Industry publications and trade groups are touting the benefits of Extreme Programming (XP), so you may be wondering if it’s time to hop on the bandwagon yourself. Sure, XP is hot, but it’s a major shift in business practice, and it’s not for every development team or corporate culture.

Check out these articles and member comments for an overview of the XP approach and a look inside the experiences of other enterprise developers who have gone “extreme.”

XP vs. “the way that we’ve always done it”
In “Pick up the pace with extreme programming,” contributor Brian Clark outlines the 12 core practices of XP and how the approach differs from traditional development processes. A major shift is increased focus on customer feedback in the development process. In the traditional development methodology, customers or the internal business driver typically gets involved at the beginning and end of the process. Clark warns that excluding the customer from ongoing development touchstones fosters feelings of distrust between programmers and business drivers. If milestones are missed, this distrust can erupt into animosity, with business folks calling developers “overpaid” and “arrogant.” Imagine that.

Let go of my ego
A chief tenet of XP is peer review, which of course has been around for quite some time. Web editor Lamont Adams explores the benefits of informal peer code reviews in two articles. In “The case for informal peer review in a development organization,” Adams argues that just as QA verifies that your application meets business requirements, only another developer can help you tweak code line-by-line.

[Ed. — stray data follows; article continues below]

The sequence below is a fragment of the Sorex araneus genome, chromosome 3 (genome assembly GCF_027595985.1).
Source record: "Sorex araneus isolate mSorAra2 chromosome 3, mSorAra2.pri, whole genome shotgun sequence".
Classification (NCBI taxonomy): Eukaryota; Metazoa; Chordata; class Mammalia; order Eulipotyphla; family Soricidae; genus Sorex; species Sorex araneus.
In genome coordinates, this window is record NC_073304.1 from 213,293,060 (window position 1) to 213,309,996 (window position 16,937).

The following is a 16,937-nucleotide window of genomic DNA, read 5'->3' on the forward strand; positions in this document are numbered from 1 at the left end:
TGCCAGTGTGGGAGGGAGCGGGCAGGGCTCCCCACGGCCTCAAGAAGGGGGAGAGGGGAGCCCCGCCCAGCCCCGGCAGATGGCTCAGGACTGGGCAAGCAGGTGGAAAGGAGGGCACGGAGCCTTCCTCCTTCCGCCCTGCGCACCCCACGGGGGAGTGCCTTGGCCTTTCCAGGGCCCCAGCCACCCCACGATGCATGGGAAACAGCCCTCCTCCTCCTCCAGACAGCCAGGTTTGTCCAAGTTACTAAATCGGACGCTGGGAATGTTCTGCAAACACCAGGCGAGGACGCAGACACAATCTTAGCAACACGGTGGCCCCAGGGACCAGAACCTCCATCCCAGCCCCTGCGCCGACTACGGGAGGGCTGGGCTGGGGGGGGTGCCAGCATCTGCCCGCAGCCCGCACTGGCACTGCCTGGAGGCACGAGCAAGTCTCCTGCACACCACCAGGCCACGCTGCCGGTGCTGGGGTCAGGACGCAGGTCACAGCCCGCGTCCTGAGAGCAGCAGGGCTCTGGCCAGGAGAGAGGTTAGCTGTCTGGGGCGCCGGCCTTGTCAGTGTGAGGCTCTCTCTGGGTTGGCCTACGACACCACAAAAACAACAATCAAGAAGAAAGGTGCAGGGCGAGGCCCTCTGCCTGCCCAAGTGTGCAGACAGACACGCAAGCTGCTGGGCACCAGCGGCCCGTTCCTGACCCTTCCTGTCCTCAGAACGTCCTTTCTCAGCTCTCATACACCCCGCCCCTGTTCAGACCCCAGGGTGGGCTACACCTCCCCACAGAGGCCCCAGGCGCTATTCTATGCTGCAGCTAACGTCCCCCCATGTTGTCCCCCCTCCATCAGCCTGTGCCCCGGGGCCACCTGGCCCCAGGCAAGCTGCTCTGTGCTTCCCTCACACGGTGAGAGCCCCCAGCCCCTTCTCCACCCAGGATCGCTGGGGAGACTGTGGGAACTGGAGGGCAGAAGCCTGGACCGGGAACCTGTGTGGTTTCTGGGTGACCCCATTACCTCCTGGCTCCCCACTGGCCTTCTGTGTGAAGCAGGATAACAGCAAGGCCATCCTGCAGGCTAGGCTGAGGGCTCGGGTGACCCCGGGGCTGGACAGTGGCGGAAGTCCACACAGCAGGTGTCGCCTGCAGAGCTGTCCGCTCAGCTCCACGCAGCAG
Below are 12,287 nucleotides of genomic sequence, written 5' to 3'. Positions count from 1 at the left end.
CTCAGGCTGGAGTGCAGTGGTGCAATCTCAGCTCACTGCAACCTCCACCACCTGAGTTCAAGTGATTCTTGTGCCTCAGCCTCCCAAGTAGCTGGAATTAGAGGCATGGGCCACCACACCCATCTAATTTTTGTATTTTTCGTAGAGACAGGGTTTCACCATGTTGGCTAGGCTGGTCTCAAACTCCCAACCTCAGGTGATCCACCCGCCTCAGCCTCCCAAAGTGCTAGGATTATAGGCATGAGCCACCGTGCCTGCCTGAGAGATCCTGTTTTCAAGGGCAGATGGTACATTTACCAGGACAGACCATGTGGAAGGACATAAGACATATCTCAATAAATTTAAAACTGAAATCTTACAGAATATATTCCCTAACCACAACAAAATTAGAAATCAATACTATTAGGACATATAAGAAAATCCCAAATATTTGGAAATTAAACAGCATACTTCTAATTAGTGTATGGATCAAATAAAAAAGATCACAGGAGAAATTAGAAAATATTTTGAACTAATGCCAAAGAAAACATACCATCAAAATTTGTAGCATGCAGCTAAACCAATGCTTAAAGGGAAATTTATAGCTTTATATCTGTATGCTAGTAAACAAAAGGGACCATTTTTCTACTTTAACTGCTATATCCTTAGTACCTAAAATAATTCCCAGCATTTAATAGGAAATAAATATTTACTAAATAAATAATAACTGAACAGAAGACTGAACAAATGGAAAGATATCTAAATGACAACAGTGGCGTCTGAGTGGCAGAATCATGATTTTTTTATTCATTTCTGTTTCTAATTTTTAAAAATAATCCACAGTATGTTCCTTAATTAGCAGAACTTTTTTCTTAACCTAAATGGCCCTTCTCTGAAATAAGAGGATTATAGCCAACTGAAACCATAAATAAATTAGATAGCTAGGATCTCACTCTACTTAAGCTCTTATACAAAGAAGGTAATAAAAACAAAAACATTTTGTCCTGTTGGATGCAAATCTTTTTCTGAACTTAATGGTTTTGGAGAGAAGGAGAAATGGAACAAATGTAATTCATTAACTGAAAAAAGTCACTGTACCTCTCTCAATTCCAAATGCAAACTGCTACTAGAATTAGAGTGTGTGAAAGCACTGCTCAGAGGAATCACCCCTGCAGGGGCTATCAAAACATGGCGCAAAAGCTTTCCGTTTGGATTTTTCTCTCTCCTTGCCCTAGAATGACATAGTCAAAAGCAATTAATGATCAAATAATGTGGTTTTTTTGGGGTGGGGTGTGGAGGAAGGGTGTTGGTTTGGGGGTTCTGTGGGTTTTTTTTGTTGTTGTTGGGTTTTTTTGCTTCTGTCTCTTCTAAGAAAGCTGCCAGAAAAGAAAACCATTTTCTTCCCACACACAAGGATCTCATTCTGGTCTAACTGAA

Before your start forcing your programmers to share a keyboard, read Adams’ “Egoless programming: The path to better code,” in which he spells out his (Almost) Ten Commandments for preventing your code review sessions from turning into free-for-alls as soon as someone’s code is called “inefficient.”

Does XP practice make perfect?
In “Extreme Programming: Do these 12 practices make perfect?” Scott Withrow, a development director, expresses skepticism about XP, saying it may be something of a fad.

In an online discussion, member Evan J. Goff raises some questions about how XP can be used for system design. “I think XP offers some good practices for coders, but I have some concerns when considering XP from a project development process perspective,” Goff writes. He adds that a key barrier may be describing what are inherently technical issues to the nontechnical stakeholders immersed in the XP development process.

Got the XP blues?

Did implementing XP not work for your organization? Send us an e-mail or post a comment below.